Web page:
Figure 9 - Tweeter Equalisation Circuit
This is a simple equaliser, giving a 6dB/octave rise above the frequency determined by the values of C1 and the tweeter's impedance. The maximum rise is limited by R1, which is selected to ensure that the tweeter gets the correct level at frequencies below those limited by C1. As shown, the 3dB boost frequency is theoretically just under 20kHz, but this assumes the impedance is 8 ohms. It will be typically somewhat higher than this, so it is easier to obtain the needed values by experimentation and measurement than to try to use a maths formula.
Figure 10 - Waveguide on Axis With Above Equaliser
The crossover shown is designed for bi-amping, and only has high and low pass sections. The remaining section (low-mid, typically at around 300Hz) is done actively, as shown and described in Biamping - Not Quite Magic, but Close. The values shown are those that give the flattest on axis response.
Figure 11 - Mid to High Crossover, Incorporating Equaliser
The Zobel network (R3 and C4) ideally needs to be selected to suit the actual driver used, but as shown it should work well with a fairly wide range of drivers having similar (typical?) parameters. This network ensures that the midrange driver's inductance (or semi-inductance if you prefer) does not cause the load on the crossover filter to change as frequency increases.
Figure 12 - Mid with Crossover (Blue), Waveguide with Crossover (Green) & Combined Output (Red)
Figure 13 - On Axis (Black), 15° (Blue), 30° (Green) and 45° (Red) Off Axis, Both Drivers Plus Crossover
Figure 14 - Pulse Response of Drivers and Crossover On Axis
The pulse response of the two drivers and crossover shows good settling with little ringing.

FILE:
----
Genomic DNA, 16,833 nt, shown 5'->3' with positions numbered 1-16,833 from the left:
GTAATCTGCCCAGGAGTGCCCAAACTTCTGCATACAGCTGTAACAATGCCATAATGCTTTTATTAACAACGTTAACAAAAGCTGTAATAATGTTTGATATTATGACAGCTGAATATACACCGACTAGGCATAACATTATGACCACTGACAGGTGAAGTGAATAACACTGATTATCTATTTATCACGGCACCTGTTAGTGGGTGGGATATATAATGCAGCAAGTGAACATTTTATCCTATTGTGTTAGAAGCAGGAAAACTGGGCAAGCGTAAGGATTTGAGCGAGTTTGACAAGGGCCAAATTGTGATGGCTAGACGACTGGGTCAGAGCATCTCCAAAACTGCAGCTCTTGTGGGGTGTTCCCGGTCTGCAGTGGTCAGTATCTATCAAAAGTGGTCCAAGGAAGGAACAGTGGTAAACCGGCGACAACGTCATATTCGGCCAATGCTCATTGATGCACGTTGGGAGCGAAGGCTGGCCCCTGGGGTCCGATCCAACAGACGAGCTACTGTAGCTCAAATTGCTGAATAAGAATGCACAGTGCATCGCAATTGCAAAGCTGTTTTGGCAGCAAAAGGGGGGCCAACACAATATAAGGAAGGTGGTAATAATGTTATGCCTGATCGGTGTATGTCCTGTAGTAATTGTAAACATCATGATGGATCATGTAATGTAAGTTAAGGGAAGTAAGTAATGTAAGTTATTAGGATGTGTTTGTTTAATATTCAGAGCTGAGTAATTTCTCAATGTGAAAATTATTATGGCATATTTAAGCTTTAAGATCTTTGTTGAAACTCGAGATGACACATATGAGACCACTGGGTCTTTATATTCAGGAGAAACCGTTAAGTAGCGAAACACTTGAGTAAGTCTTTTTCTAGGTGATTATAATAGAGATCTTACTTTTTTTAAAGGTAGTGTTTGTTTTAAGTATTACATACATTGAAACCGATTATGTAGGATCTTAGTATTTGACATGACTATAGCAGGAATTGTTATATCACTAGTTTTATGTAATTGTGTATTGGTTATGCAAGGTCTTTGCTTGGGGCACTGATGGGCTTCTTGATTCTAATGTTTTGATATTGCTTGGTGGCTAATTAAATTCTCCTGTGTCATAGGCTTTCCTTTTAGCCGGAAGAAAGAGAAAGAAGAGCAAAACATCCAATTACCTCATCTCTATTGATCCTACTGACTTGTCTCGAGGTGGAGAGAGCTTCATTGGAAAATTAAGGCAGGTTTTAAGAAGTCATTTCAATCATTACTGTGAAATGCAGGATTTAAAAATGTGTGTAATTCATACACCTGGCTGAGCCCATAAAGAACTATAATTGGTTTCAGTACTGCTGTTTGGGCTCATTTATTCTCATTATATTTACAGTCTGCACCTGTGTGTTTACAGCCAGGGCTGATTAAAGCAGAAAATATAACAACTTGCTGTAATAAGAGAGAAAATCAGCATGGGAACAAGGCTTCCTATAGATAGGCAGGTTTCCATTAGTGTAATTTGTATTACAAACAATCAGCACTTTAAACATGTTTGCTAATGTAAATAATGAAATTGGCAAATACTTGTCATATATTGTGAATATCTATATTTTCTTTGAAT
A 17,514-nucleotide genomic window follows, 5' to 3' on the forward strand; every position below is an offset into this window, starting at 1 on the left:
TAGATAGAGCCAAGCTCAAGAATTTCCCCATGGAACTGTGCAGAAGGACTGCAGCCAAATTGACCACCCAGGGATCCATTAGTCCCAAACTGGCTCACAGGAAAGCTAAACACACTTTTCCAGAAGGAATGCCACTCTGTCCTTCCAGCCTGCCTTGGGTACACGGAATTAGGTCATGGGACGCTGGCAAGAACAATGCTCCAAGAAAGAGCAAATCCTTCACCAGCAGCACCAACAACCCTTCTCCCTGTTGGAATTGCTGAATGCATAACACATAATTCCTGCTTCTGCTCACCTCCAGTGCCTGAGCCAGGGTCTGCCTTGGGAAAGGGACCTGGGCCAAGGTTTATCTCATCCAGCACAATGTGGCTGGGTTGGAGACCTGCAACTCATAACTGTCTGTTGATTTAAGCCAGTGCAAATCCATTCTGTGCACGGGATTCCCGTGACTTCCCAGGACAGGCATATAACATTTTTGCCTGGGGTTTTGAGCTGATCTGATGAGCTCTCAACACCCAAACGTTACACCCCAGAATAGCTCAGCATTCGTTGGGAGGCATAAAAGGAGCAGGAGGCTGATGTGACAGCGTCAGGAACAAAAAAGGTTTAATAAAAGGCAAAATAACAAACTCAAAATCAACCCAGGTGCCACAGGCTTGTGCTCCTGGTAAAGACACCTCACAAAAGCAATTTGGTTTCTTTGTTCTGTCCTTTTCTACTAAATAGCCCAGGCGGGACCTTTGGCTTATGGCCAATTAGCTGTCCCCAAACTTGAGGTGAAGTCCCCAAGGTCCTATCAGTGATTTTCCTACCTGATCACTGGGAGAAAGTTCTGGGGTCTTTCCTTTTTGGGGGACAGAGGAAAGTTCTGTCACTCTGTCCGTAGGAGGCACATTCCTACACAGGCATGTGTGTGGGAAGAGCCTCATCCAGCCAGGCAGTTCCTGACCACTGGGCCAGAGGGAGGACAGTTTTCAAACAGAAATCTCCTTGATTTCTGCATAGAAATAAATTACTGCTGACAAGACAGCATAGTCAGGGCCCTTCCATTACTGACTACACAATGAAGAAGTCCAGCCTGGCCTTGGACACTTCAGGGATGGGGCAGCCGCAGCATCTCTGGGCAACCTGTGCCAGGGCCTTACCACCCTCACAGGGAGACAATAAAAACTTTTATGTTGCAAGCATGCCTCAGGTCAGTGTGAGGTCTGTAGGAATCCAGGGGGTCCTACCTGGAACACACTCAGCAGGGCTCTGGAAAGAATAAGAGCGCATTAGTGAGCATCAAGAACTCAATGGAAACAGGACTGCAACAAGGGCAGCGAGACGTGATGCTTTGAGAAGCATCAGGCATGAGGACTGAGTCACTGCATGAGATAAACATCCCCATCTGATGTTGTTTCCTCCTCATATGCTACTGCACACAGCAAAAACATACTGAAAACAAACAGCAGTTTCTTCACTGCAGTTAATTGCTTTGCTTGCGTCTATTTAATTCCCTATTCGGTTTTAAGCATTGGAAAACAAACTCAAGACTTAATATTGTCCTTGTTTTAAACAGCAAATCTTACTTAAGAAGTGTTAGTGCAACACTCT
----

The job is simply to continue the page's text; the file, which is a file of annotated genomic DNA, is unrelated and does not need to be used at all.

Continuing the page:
Although the ability of a loudspeaker to reproduce accurate square waves is not found to be of much in importance by most research, it is however a property shown by speakers with acoustically aligned drivers. This is illustrated in Figure 15, measured on axis halfway between the driver centers. Figure 16 is the same, but 15° off axis.
Figure 15 - Squarewave Response, On Axis
Figure 16 - Squarewave Response, 15° Off Axis
The method of designing waveguides outlined allows DIY people to produce constant directivity characteristics in loudspeaker systems above some chosen frequency. They are also a simple way of compensating for acoustic offset as well as increasing excursion limited power handling and reducing distortion.
... Part 1 Part 3 ...
|Copyright Notice. This article, including but not limited to all text and diagrams, is the intellectual property of Robert C White and/ or Rod Elliott, and is Copyright © 2002. Reproduction or re-publication by any means whatsoever, whether electronic, mechanical or electro-mechanical, is strictly prohibited under International Copyright laws. The author (Robert White) and editor (Rod Elliott) grant the reader the right to use this information for personal use only, and further allow that one (1) copy may be made for reference. Commercial use is prohibited without express written authorisation from Robert White and Rod Elliott.|